Lisa Olstein: What questions or obsessions urged this particular work into being or revealed themselves in it?
Dean Rader: What a great question. I have often wondered if this book would have existed had there not been a worldwide pandemic, incalculable deaths, and a global lockdown.
I wrote the first poem in 2018, a couple of months after my father died. My sister and I spent an entire weekend going through his effects, and as we unpacked photos and awards and memorabilia and plaques, I kept asking the same question: what makes a life?
Not long after that, I went to a career retrospective of Cy Twombly’s drawings in New York and in much the same way, started thinking about his work as his “effects” and asking again—what makes a life? That evening, I left the gallery and walked the length of the High Line thinking about everything—my dad, my kids, Twombly, art, how we as humans contribute. It was a lot. That night in my hotel, I started working on what would become the first poem in the book.
It is safe to say that over the next several years I became obsessed not only with Twombly’s work but with writing about it. In fact, I stopped working on the book I was supposed to be finishing in order to devote as much time as possible to this project.
LO: “Form sets the thought free,” says Anne Carson, and I believe her. How did form and thought co-evolve in the unfolding of this work?
DR: I believe her, too. In this book, I was thinking less about “page” and more about “canvas.” I kept imagining the space where the poem would appear as a backdrop for a visual text. This entire project is a conversation about the difference between looking and reading.
I wanted the poems to do on the page what Twombly’s work was doing on the canvas. Twombly likes to erase or strike through words, so there are some poems that feature those gestures. A lot of his work feels spontaneous and chaotic, so there are poems that drop the earnest lyric voice and resort to prose. There is a poem in the book, “Unending Octet” that talks to one of Twombly’s famous blackboard scrawl paintings. In the painting, it is unclear if the viewer is to “read” the image from left to right or up and down. Is the movement vertical or horizontal? So, I wrote a poem that can be read either horizontally or vertically.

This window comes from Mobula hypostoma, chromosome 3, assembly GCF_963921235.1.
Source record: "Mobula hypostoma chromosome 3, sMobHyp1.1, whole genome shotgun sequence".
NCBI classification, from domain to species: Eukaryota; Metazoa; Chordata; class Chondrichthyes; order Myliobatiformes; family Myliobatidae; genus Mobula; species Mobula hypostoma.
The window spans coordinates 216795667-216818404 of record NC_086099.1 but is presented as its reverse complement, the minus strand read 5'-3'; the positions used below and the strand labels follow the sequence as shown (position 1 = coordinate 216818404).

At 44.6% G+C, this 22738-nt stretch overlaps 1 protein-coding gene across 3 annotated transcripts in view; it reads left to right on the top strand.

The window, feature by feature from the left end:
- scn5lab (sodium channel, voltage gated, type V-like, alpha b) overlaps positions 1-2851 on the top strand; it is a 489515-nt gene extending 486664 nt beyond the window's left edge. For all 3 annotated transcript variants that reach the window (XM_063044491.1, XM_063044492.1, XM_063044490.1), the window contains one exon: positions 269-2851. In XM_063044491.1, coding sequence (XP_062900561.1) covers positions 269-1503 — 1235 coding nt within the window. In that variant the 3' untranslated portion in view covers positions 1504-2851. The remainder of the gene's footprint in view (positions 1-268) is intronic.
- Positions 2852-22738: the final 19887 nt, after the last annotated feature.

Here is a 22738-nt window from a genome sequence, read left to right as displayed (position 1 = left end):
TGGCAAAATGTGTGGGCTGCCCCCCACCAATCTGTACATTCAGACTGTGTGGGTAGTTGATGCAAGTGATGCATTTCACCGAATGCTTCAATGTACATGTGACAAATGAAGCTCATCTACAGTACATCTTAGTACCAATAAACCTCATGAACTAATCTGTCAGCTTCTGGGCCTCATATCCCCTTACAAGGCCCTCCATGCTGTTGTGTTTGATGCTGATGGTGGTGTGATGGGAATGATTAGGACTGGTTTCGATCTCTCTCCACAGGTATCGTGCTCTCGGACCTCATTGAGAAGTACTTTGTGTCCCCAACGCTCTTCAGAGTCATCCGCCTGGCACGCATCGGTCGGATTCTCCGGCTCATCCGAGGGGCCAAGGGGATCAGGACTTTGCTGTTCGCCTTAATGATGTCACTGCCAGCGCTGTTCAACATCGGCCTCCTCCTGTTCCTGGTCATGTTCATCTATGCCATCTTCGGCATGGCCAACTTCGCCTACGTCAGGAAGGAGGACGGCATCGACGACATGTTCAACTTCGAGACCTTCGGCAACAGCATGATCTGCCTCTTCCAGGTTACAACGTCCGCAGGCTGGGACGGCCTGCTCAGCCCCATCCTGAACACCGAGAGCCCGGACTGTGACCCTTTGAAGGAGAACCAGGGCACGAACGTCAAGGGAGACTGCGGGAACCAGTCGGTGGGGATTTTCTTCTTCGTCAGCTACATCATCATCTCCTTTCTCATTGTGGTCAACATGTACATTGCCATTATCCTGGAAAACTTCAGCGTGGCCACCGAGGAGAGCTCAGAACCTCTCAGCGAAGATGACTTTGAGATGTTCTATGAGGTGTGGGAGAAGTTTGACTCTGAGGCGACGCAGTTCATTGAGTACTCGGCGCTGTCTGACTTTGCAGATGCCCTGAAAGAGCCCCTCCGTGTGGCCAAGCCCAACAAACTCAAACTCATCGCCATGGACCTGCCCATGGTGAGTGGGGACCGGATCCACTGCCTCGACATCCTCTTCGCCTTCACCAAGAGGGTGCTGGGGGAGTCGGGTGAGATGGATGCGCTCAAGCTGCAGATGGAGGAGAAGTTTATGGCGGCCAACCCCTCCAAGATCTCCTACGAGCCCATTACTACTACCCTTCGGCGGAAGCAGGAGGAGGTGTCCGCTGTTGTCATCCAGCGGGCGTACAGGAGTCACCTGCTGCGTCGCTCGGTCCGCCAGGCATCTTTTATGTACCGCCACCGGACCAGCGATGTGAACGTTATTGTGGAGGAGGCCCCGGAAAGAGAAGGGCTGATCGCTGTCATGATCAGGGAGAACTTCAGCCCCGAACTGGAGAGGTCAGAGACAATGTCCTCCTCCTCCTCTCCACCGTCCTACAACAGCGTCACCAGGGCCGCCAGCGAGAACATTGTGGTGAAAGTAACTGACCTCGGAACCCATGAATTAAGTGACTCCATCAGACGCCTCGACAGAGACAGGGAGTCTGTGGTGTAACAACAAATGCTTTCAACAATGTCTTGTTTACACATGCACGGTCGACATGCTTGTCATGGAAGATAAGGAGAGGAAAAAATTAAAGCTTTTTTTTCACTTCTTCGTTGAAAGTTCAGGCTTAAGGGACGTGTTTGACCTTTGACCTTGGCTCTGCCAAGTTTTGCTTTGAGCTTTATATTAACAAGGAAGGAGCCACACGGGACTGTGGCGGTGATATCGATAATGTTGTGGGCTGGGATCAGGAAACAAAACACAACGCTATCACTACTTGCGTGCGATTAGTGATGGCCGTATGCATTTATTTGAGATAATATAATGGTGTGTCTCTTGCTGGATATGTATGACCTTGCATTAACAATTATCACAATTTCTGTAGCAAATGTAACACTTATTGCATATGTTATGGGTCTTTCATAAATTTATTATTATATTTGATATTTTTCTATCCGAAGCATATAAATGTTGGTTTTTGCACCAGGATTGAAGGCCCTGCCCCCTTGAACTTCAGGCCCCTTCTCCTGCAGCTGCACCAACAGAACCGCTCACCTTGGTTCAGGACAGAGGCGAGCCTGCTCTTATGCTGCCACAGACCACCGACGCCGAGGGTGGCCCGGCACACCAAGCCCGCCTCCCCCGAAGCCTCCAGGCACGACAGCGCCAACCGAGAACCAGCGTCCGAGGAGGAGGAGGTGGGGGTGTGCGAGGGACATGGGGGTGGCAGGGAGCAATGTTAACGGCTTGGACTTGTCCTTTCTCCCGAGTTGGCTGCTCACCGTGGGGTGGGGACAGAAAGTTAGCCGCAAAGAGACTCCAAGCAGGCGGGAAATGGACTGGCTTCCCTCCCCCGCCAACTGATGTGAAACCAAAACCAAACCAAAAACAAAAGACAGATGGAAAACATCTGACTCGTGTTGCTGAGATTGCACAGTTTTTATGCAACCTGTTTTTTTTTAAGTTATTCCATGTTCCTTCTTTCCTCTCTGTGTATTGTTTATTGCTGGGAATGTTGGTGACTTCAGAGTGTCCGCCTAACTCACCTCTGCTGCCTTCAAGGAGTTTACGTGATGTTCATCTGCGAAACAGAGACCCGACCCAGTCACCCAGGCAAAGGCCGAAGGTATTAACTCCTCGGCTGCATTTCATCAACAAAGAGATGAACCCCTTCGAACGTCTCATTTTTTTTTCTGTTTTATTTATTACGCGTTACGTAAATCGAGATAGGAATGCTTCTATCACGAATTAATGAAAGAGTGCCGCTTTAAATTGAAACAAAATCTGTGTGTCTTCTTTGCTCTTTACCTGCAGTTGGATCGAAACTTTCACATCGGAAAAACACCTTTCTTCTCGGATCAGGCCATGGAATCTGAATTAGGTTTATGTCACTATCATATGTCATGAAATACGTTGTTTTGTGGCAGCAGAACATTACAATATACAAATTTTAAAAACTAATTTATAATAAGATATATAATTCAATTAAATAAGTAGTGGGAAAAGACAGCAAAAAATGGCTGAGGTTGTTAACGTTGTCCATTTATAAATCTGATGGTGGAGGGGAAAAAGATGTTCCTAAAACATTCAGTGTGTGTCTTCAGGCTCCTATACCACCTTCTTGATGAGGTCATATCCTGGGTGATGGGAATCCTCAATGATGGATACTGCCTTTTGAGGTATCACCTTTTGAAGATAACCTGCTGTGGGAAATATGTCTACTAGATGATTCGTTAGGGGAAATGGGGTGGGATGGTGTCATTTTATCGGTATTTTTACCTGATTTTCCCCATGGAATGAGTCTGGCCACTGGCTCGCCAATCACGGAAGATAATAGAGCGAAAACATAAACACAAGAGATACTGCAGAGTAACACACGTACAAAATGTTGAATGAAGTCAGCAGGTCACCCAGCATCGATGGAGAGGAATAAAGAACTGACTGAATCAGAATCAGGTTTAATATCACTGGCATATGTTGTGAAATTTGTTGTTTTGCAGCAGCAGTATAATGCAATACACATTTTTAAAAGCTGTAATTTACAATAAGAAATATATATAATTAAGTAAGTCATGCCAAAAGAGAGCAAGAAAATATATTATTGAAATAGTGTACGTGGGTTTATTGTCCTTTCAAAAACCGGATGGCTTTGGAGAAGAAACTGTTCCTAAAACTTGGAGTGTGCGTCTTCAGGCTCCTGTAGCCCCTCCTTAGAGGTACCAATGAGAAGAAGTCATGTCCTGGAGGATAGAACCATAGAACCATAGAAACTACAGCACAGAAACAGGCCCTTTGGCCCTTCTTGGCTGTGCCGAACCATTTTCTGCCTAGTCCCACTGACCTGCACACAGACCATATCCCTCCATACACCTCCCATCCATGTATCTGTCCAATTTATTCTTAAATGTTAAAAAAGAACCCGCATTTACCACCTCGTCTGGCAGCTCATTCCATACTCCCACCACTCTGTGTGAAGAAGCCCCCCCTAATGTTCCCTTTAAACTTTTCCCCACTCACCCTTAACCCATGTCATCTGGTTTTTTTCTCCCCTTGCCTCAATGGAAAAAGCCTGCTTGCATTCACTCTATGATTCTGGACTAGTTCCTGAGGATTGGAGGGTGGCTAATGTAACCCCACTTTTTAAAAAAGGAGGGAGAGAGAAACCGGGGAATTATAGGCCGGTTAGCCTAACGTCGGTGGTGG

One final example. The very last poem I wrote was in response to my mother’s death. It is a poem that talks to a Twombly piece entitled Variations on the Elegies, composed of little more than ten rectangles, that is dedicated to Paul Valery. Now, there are ten Duino Elegies, and Rilke was reading (and translating) Valery when he died. It is my theory that each of these boxes is a Duino Elegy. To me, these boxes look like coffins, and I was reading Rilke (sometimes to her) when she died. So, my poem is written in ten text “boxes.” Four lines of four words each. And each poem contains a phrase from the corresponding Duino Elegy. Ten tiny elegies for my mother, herself an artist.
LO: What’s the relationship between the speaker’s “I” and you, yourself? How is the book’s “I” informed by your I and/or eye?
DR: The “I” in the poems is, for the most part, me. That is a bit of a departure from my previous books. But, as I note, there are elegies for my late parents, and some of the poems are pretty raw. This is my most vulnerable book.
LO: Did you have in mind any identifiable recipients for the utterance of this work? Did your sense of how or to whom the work was speaking evolve?
DR: Great question. I am speaking to my dead parents and to my living wife and sons. I am also speaking to those who have devoted their lives to making. This is a book for people who love aesthetics, who care about art, who are attuned to language. To me, my last book, Self-Portrait as Wikipedia Entry was very democratic. There are poems in which readers get to pick titles, last lines, and even participate in a choose your own adventure poem. It was inclusive and fun and open. Before the Borderless is not a fun book, but it does invite engagement. It asks readers/viewers to consider how text and image inform each other.